Tech Keeps Cars Away From Bikes

BSMART helps the Chattanooga police give the local three-foot passing law some teeth

By Sarah Goodyear
CityLab

Maybe your state is one of the more than two dozen around the U.S. with what is known as a three-foot passing law—a provision that requires drivers to give people on bikes at least that much clearance when passing them on the road. (Pennsylvania calls for a more generous four feet.) But are these laws enforceable? Or are they just an empty promise of safety?

One police officer in Chattanooga, Tennessee, wanted to find a way to give the law in his jurisdiction some meaning. Officer Robert Simmons, who has been with the city’s department for 12 years and on full-time bike patrol for seven, came up with an idea for a device that can measure and record the distance between a bike and a car.

“I thought, I wish there was a data-driven way, like a radar gun,” says Simmons. “This is what I want to build; this is what we need to prove it in court.”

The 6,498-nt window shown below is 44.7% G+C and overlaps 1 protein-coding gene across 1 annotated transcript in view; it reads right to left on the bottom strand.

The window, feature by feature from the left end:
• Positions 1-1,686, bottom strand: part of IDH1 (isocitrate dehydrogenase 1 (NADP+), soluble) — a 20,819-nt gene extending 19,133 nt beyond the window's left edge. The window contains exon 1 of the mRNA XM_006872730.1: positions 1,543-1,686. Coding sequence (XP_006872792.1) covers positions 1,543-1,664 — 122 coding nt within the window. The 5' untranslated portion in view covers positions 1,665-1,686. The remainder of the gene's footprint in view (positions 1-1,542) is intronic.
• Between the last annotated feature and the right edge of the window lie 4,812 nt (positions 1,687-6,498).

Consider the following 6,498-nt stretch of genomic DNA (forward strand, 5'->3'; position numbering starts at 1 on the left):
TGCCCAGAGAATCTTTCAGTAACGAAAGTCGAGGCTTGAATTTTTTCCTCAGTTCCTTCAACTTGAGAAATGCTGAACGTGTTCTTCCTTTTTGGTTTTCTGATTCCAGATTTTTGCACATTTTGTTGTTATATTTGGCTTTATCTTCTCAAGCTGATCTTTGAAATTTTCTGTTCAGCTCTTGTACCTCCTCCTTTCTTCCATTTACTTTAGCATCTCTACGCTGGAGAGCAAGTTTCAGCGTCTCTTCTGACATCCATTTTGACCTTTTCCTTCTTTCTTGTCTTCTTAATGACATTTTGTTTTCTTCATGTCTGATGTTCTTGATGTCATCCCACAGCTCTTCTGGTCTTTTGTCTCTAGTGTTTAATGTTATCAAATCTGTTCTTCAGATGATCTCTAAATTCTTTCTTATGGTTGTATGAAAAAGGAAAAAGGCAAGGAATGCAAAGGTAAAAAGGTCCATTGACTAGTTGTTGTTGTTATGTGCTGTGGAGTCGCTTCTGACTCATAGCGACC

Simmons had been thinking a lot about how to prevent deaths like that of David Meek, a leader in Chattanooga’s biking community who was killed in 2009 when a truck driver drove close enough to hook Meek’s saddlebag, dragging him under the wheels. “That resonated in my head,” says Simmons. “I didn’t act on it—was just a thought in my head that we have to do something about this.”

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